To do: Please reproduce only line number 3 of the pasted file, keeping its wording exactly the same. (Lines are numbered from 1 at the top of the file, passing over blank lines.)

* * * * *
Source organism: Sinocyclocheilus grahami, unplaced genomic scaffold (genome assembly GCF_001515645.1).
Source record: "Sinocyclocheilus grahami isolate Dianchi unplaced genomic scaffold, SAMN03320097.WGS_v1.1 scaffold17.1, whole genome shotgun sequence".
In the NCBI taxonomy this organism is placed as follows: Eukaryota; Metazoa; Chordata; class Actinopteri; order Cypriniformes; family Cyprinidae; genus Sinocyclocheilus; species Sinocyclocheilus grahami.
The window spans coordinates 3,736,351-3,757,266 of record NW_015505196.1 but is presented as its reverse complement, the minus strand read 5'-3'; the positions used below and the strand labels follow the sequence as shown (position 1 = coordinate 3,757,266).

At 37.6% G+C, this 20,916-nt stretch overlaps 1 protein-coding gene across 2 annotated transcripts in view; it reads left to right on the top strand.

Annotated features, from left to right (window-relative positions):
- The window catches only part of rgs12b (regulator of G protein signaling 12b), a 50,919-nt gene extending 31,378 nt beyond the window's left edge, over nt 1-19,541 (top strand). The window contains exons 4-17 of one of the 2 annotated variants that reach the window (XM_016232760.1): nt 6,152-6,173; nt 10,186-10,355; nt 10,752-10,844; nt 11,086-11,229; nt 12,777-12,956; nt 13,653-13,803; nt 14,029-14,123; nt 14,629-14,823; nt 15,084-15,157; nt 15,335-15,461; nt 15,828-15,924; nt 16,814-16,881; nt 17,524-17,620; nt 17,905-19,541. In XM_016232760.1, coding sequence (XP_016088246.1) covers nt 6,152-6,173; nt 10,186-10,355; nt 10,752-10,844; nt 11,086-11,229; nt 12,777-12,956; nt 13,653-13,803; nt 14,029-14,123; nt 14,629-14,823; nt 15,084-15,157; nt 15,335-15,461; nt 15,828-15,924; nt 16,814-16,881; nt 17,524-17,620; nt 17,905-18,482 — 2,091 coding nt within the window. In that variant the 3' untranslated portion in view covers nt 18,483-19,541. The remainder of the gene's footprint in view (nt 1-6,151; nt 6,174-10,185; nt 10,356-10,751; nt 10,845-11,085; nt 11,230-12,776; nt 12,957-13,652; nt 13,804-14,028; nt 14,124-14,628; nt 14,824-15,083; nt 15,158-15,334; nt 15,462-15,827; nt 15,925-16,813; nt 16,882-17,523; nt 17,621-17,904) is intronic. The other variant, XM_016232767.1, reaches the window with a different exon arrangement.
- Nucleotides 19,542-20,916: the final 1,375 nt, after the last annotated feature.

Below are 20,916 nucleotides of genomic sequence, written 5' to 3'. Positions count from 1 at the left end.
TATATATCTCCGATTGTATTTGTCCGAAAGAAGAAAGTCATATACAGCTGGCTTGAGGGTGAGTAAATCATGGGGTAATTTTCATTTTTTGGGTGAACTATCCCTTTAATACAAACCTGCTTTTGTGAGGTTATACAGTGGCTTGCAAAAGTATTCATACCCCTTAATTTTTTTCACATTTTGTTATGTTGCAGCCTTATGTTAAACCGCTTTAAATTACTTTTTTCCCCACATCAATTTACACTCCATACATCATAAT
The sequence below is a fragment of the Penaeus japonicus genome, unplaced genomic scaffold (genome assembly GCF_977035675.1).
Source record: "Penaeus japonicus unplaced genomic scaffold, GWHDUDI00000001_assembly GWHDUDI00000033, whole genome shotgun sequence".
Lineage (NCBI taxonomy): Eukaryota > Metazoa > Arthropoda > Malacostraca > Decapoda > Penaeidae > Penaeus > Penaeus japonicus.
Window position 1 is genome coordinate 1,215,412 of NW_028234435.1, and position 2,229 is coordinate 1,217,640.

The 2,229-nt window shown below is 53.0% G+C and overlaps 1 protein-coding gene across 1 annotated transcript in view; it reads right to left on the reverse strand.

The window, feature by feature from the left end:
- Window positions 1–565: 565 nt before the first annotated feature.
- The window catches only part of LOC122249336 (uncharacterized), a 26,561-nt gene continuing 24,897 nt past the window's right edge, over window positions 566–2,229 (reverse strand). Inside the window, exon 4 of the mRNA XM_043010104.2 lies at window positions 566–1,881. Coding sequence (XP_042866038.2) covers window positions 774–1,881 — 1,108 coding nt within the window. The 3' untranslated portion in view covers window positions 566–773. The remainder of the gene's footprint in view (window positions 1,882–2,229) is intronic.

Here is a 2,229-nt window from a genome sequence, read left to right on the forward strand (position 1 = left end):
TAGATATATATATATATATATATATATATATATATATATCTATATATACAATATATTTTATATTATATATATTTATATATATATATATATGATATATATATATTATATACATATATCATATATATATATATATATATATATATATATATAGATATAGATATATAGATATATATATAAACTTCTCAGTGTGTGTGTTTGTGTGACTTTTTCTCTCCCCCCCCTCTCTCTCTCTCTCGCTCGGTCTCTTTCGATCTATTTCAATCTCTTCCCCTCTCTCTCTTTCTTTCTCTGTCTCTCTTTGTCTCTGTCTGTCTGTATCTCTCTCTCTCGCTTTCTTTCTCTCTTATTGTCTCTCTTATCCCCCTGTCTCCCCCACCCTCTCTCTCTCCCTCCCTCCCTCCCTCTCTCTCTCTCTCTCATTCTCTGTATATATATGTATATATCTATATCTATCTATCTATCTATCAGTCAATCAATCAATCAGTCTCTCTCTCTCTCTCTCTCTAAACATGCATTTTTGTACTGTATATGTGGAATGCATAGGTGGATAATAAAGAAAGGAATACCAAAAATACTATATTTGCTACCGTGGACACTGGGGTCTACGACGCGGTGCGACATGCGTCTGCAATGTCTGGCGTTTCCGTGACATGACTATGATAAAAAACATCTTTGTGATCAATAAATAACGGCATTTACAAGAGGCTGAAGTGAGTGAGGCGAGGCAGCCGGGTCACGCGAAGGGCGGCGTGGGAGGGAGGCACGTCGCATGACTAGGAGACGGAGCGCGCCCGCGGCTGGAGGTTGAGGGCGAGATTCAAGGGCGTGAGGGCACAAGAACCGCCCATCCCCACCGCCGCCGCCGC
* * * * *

In the NCBI taxonomy this organism is placed as follows: Eukaryota; Metazoa; Chordata; class Actinopteri; order Cypriniformes; family Cyprinidae; genus Sinocyclocheilus; species Sinocyclocheilus grahami.